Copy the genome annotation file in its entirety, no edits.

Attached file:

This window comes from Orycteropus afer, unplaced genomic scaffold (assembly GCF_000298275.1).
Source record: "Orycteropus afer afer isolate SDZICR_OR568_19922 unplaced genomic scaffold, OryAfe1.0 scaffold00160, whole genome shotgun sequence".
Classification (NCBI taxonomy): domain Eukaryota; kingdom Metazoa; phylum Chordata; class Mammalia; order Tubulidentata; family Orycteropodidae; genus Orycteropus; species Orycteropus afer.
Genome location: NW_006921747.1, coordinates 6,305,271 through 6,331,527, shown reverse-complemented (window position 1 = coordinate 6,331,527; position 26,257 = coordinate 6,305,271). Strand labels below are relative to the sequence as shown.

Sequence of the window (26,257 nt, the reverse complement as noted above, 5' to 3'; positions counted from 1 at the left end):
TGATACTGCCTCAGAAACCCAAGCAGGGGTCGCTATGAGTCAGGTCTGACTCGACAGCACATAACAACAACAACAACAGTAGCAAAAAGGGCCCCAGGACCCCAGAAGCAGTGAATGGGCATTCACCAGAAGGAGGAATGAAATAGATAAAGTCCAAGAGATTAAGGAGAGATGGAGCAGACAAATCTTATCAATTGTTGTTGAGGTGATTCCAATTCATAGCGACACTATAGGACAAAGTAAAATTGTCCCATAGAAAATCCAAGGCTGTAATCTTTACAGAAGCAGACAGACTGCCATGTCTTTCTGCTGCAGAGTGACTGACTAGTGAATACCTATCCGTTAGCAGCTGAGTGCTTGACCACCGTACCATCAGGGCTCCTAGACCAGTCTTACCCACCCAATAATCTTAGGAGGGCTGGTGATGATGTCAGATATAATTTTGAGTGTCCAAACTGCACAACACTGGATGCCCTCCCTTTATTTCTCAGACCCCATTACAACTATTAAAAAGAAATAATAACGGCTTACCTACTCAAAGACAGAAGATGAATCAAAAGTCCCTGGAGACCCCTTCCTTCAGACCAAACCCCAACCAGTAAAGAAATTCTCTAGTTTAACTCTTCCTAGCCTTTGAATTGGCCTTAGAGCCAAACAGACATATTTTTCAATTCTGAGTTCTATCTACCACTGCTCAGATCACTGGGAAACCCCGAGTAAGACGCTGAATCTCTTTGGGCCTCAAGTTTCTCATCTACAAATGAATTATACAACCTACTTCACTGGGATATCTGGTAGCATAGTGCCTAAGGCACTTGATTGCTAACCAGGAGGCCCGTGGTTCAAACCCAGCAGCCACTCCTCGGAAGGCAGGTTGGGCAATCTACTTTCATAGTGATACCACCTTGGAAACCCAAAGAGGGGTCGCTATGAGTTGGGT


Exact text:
This window comes from Orycteropus afer, unplaced genomic scaffold (assembly GCF_000298275.1).
Source record: "Orycteropus afer afer isolate SDZICR_OR568_19922 unplaced genomic scaffold, OryAfe1.0 scaffold00160, whole genome shotgun sequence".
Classification (NCBI taxonomy): domain Eukaryota; kingdom Metazoa; phylum Chordata; class Mammalia; order Tubulidentata; family Orycteropodidae; genus Orycteropus; species Orycteropus afer.
Genome location: NW_006921747.1, coordinates 6,305,271 through 6,331,527, shown reverse-complemented (window position 1 = coordinate 6,331,527; position 26,257 = coordinate 6,305,271). Strand labels below are relative to the sequence as shown.

Sequence of the window (26,257 nt, the reverse complement as noted above, 5' to 3'; positions counted from 1 at the left end):
TGATACTGCCTCAGAAACCCAAGCAGGGGTCGCTATGAGTCAGGTCTGACTCGACAGCACATAACAACAACAACAACAGTAGCAAAAAGGGCCCCAGGACCCCAGAAGCAGTGAATGGGCATTCACCAGAAGGAGGAATGAAATAGATAAAGTCCAAGAGATTAAGGAGAGATGGAGCAGACAAATCTTATCAATTGTTGTTGAGGTGATTCCAATTCATAGCGACACTATAGGACAAAGTAAAATTGTCCCATAGAAAATCCAAGGCTGTAATCTTTACAGAAGCAGACAGACTGCCATGTCTTTCTGCTGCAGAGTGACTGACTAGTGAATACCTATCCGTTAGCAGCTGAGTGCTTGACCACCGTACCATCAGGGCTCCTAGACCAGTCTTACCCACCCAATAATCTTAGGAGGGCTGGTGATGATGTCAGATATAATTTTGAGTGTCCAAACTGCACAACACTGGATGCCCTCCCTTTATTTCTCAGACCCCATTACAACTATTAAAAAGAAATAATAACGGCTTACCTACTCAAAGACAGAAGATGAATCAAAAGTCCCTGGAGACCCCTTCCTTCAGACCAAACCCCAACCAGTAAAGAAATTCTCTAGTTTAACTCTTCCTAGCCTTTGAATTGGCCTTAGAGCCAAACAGACATATTTTTCAATTCTGAGTTCTATCTACCACTGCTCAGATCACTGGGAAACCCCGAGTAAGACGCTGAATCTCTTTGGGCCTCAAGTTTCTCATCTACAAATGAATTATACAACCTACTTCACTGGGATATCTGGTAGCATAGTGCCTAAGGCACTTGATTGCTAACCAGGAGGCCCGTGGTTCAAACCCAGCAGCCACTCCTCGGAAGGCAGGTTGGGCAATCTACTTTCATAGTGATACCACCTTGGAAACCCAAAGAGGGGTCGCTATGAGTTGGGT